Saturday, February 07, 2009

how to build a cheap greenhouse

first off you must know that i collect stuff. i keep the extra stuff from jobs and store it in my messy garage. i also am on constant lookout for useful things that others might not want. all that said all my new green house cost me was a new tape measure. toly mangled two of my tape measures and rendered them useless--i needed a new one anyway.

i always knew that i wanted to use a couple of cattle panels as the arch support for my greenhouse. i did a little rough sketch and started. i didn't really know the optimal bend for the largest footprint and be tall enough to stand in. i played around with the bean arches. i decided that five and a half feet of floor space would be enough.

i had tristan and kassi pick off the dried bean vines still on the cattle panels. they started off great but needed a little encouragement toward the end. after finding a fairly flat spot i laid a course of cement block. i drove six steel pipes into the ground at a reasonable place to hold the base of the cattle panels. it took several attempts to find places that would drive down. the ozarks are very rocky.

i bowed my freshly cleaned cattle panels into place forcing the very top of the pipe to the inside to keep sharp edges from the plastic. i used baling string to tie it together. wire would work too but the string was free and doesn't have poky properties.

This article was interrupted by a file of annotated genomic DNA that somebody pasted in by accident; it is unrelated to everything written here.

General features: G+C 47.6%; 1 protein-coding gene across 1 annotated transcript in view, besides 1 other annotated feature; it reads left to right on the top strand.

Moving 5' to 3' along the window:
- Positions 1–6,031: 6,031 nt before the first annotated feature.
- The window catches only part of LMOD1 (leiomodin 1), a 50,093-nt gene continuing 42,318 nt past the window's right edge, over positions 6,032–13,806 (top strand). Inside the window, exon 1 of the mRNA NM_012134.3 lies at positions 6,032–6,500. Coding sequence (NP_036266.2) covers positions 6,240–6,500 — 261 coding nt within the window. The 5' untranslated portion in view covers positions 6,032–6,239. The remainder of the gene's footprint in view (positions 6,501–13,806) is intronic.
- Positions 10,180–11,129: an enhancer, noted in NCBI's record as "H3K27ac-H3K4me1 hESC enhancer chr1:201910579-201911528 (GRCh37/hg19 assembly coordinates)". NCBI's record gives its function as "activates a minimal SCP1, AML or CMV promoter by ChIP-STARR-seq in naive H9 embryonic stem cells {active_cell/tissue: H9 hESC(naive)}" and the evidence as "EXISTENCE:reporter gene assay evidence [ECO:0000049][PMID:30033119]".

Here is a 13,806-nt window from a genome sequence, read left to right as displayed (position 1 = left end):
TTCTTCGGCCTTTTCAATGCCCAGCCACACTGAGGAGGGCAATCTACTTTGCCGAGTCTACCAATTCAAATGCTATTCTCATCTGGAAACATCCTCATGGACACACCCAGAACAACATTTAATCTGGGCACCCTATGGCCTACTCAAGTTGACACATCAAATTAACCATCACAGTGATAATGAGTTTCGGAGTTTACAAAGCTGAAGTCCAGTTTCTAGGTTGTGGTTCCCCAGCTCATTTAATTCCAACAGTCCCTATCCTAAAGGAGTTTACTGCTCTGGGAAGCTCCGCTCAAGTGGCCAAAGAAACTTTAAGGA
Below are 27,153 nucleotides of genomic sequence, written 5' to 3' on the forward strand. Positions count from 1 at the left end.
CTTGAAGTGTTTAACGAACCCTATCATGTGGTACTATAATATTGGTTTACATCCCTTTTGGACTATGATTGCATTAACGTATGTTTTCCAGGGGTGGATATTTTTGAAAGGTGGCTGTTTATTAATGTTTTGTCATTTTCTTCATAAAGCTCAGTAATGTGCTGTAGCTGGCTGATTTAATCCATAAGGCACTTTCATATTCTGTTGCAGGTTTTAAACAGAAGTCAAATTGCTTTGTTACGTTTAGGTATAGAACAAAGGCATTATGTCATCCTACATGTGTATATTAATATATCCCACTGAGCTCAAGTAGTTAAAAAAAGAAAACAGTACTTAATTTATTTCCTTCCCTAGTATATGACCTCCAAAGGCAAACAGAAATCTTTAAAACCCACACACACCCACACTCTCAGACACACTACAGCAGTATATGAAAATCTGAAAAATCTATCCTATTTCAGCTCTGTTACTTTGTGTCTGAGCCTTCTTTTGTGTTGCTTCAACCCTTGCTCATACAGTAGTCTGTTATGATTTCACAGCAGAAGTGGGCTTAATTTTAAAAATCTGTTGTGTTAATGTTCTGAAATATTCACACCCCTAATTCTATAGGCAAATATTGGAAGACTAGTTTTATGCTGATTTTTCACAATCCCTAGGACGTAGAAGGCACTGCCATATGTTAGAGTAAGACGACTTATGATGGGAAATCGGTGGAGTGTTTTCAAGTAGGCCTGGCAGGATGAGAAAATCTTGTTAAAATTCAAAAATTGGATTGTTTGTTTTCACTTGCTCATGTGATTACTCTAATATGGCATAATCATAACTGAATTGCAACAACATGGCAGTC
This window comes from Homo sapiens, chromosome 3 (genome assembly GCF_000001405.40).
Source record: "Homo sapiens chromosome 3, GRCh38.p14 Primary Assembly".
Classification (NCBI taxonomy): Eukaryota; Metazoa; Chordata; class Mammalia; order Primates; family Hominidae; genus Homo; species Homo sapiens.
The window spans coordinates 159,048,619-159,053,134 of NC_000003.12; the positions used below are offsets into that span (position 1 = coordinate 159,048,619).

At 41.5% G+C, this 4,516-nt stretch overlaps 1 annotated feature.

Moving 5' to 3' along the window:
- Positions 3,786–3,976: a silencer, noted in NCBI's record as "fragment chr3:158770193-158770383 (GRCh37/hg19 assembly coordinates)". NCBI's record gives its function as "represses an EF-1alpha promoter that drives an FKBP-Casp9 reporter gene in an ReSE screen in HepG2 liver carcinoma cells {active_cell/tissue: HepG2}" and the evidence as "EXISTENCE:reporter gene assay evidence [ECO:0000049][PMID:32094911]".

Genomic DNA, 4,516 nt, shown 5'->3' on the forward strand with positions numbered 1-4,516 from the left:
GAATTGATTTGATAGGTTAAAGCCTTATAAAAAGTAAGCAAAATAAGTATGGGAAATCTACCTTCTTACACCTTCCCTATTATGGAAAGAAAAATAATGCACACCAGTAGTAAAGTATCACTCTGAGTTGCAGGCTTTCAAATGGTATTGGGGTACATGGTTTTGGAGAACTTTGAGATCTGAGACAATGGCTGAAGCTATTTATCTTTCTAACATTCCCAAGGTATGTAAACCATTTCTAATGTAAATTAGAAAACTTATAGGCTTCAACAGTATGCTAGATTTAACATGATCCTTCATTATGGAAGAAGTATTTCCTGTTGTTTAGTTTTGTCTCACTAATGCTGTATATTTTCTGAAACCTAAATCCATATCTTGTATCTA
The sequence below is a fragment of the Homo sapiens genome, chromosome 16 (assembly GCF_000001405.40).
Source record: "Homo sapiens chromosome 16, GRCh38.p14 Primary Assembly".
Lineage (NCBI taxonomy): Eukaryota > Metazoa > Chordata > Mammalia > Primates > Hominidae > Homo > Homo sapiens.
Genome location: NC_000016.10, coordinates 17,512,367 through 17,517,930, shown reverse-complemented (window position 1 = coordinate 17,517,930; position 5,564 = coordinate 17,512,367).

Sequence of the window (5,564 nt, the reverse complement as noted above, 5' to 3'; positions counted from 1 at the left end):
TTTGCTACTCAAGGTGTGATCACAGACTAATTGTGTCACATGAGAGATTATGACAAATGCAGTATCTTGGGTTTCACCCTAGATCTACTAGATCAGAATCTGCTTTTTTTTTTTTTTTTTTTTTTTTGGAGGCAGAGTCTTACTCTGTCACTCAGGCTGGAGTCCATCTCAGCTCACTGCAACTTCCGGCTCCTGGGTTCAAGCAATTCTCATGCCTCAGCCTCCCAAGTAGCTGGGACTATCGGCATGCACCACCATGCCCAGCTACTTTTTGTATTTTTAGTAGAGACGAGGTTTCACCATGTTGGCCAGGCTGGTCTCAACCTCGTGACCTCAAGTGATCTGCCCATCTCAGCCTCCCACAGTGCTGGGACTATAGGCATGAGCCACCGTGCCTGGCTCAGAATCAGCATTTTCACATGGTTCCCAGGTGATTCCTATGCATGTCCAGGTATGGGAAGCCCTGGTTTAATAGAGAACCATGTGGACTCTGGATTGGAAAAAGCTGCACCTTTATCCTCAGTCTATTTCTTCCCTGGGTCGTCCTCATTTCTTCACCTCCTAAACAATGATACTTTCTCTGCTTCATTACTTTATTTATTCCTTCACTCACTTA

tying all those knots was a little rough on my fingers

see how the pipes go inside away from the plastic.

tristan was acting foreman since tabitha was documenting the occasion.

i pilfered an idea from mmp in this post. they used baling string to ensure desired the arch shape. i guess properly tied up the arch can sustain reasonable snow loads.

after tying the shape in spiderweb-spirograph fashion i had tabitha help pull the plastic over the arch. it held shape perfectly. notice that the plastic is re-purposed and is still stained from the previous greenhouse supports. bob has a greenhouse and it needed fresh plastic after an insurance claim. i ended up with the old stuff.

i had an old storm-door that i framed and attached to the arch.

tristan was a huge help. here i am using some of my store of zip ties to attach the plastic and cattle panel to the door frame that i cobbled together.

this ladder is not osha approved.

tristan is pretty good at keeping busy while i work.

here i have the plastic sides weighed down to be attached better later.

zip ties are critical for this task.

checkout the crisscrossing web holding the panel arch shape?

zip ties are tasty too.

here i took a length of pressure treated and cut notches for the steel pipes and screwed a board from the inside. this pressured the plastic in place.

i used 2x6's and screwed to the notched board from the previous photo.

my door had a broken glass and i cobbled something together to fill the gaping hole.

you can really see the stained plastic on the back.

i'll finish this side tomorrow.

rolling the plastic then piercing a small hole and zip tying it in place creates a nice gasket seal to the end pieces.
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